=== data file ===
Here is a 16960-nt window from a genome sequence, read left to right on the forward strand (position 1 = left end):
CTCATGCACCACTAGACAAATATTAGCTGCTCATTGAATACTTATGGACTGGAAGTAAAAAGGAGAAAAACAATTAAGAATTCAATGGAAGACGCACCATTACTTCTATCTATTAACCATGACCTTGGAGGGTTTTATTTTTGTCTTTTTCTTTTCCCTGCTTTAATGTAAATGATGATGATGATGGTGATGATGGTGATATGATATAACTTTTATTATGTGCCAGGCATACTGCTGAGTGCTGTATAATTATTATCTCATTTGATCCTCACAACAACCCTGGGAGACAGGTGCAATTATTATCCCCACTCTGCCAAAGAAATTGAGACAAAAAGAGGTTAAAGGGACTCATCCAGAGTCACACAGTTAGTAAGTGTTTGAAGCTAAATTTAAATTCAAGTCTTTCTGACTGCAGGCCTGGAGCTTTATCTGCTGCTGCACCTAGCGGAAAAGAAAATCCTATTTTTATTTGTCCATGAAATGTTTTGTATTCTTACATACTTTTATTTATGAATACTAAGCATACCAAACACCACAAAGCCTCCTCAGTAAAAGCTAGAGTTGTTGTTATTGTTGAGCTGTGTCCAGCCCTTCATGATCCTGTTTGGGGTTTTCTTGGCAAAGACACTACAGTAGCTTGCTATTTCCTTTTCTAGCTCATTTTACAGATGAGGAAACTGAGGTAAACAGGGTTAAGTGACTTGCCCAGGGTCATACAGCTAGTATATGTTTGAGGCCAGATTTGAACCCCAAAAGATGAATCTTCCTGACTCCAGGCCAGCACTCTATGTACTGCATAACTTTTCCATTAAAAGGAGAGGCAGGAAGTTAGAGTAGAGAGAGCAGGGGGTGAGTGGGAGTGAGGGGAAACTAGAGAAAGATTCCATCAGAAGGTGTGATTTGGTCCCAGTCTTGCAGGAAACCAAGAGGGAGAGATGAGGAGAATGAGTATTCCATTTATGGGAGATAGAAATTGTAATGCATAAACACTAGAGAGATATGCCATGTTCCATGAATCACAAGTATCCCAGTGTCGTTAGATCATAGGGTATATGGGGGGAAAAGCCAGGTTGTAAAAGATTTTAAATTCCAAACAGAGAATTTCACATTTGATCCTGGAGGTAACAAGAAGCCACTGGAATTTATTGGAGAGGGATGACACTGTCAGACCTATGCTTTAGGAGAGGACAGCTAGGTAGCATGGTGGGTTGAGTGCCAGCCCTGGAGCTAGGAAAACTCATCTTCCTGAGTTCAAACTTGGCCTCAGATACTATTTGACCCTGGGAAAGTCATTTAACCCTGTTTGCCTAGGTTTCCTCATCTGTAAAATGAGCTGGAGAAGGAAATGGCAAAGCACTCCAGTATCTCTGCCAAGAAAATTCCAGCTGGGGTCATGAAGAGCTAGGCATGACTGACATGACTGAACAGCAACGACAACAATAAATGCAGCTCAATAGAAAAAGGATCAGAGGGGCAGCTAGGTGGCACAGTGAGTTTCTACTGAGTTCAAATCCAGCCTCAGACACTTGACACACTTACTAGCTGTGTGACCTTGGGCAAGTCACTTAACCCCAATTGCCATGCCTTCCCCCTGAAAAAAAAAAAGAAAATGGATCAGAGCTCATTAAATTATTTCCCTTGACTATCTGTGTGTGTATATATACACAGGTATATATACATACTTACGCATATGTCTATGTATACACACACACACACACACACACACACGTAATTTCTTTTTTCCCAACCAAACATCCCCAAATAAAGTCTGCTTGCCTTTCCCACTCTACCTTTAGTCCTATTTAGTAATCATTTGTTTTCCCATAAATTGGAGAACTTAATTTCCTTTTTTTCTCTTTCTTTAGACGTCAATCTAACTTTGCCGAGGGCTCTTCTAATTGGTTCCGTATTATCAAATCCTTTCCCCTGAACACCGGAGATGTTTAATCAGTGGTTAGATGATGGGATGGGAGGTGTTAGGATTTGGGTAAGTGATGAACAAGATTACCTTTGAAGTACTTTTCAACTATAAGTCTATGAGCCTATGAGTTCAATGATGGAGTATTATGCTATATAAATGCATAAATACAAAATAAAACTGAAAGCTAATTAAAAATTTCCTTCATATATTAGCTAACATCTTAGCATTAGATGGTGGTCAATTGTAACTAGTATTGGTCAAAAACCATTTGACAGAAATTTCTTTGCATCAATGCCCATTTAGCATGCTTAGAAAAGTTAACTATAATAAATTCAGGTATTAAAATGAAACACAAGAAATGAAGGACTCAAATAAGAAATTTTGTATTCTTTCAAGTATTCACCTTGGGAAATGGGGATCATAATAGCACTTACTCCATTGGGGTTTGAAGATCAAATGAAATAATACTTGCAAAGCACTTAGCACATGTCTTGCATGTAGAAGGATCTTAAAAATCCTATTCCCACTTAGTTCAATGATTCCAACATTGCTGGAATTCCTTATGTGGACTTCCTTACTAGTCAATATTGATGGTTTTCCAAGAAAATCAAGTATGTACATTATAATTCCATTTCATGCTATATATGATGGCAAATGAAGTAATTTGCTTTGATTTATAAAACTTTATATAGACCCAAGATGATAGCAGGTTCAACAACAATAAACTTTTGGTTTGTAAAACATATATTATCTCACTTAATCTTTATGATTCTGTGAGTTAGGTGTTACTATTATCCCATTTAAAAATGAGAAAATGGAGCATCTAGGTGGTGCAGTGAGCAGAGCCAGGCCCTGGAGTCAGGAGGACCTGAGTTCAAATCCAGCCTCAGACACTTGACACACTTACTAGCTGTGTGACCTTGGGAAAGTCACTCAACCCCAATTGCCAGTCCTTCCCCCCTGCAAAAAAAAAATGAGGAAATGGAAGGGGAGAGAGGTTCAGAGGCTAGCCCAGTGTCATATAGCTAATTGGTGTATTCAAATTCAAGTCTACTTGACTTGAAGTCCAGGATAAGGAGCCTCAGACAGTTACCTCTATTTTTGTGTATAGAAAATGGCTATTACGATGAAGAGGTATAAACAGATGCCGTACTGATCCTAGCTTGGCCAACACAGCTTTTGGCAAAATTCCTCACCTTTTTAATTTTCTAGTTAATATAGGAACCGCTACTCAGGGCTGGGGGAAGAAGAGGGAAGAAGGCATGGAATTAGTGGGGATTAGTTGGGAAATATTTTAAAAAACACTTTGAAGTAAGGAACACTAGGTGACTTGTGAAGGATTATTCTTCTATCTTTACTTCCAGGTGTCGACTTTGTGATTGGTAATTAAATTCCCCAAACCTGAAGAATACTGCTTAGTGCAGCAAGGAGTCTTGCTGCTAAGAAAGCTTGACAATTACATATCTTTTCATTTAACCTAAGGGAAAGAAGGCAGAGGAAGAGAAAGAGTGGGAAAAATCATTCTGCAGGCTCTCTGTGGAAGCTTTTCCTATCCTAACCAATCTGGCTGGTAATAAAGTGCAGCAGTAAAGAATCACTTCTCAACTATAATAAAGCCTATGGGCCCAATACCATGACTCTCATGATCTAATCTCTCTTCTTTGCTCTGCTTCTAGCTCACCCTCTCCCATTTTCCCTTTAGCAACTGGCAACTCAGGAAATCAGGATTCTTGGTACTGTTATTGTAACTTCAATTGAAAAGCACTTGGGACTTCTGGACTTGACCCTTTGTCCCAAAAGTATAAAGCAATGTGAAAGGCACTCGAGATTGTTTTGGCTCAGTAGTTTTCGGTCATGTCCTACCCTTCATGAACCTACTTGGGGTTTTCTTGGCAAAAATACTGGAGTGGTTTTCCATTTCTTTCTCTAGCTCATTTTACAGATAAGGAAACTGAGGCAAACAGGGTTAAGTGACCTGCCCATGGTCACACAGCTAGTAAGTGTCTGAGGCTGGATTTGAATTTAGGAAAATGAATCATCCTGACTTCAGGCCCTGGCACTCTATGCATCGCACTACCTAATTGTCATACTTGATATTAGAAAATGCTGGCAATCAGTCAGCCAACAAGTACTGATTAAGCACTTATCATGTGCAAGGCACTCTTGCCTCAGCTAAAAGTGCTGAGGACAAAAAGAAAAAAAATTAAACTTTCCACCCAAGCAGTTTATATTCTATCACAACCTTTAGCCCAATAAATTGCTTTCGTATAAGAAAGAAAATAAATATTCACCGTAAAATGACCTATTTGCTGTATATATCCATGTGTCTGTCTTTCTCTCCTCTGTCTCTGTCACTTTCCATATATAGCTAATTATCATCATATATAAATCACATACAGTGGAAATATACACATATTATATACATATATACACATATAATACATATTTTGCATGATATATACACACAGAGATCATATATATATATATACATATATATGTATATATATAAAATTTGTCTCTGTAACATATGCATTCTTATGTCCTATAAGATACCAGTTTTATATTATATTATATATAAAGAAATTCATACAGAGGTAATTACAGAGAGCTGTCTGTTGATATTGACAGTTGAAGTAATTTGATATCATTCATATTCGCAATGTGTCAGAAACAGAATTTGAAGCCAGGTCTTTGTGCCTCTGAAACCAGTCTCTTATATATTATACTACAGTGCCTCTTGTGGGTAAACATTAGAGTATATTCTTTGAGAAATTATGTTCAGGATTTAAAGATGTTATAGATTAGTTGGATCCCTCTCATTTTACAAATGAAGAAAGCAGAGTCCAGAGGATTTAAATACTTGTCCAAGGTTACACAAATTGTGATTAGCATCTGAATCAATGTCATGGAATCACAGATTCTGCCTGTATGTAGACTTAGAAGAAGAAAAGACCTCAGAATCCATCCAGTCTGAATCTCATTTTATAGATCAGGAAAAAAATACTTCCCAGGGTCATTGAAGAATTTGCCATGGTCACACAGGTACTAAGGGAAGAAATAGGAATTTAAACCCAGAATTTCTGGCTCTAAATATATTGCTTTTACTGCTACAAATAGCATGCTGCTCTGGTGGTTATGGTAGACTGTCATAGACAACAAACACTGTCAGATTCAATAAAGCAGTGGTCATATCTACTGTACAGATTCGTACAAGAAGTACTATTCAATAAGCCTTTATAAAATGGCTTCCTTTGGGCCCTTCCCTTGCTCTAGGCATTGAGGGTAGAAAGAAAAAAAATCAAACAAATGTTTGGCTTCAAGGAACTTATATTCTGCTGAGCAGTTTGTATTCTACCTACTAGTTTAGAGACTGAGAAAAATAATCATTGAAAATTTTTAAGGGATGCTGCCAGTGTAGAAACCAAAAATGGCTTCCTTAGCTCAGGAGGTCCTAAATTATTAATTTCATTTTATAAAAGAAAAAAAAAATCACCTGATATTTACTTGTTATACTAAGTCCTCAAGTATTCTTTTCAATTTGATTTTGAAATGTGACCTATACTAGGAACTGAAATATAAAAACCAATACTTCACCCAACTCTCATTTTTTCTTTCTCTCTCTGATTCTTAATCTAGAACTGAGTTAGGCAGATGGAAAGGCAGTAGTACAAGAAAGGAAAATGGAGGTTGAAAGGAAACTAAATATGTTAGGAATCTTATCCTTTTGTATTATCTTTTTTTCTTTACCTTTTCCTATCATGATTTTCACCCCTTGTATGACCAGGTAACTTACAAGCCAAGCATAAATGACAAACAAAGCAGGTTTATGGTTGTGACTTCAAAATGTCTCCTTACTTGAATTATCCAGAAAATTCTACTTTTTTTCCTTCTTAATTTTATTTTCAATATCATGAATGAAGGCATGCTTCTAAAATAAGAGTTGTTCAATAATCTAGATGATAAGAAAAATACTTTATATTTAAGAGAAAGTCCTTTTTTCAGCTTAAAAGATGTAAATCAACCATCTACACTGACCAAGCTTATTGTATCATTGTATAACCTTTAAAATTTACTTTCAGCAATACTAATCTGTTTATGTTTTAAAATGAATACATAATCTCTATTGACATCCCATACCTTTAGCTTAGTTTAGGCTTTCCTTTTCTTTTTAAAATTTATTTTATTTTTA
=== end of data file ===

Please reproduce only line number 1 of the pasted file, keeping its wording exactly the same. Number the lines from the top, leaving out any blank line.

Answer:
Here is a 16960-nt window from a genome sequence, read left to right on the forward strand (position 1 = left end):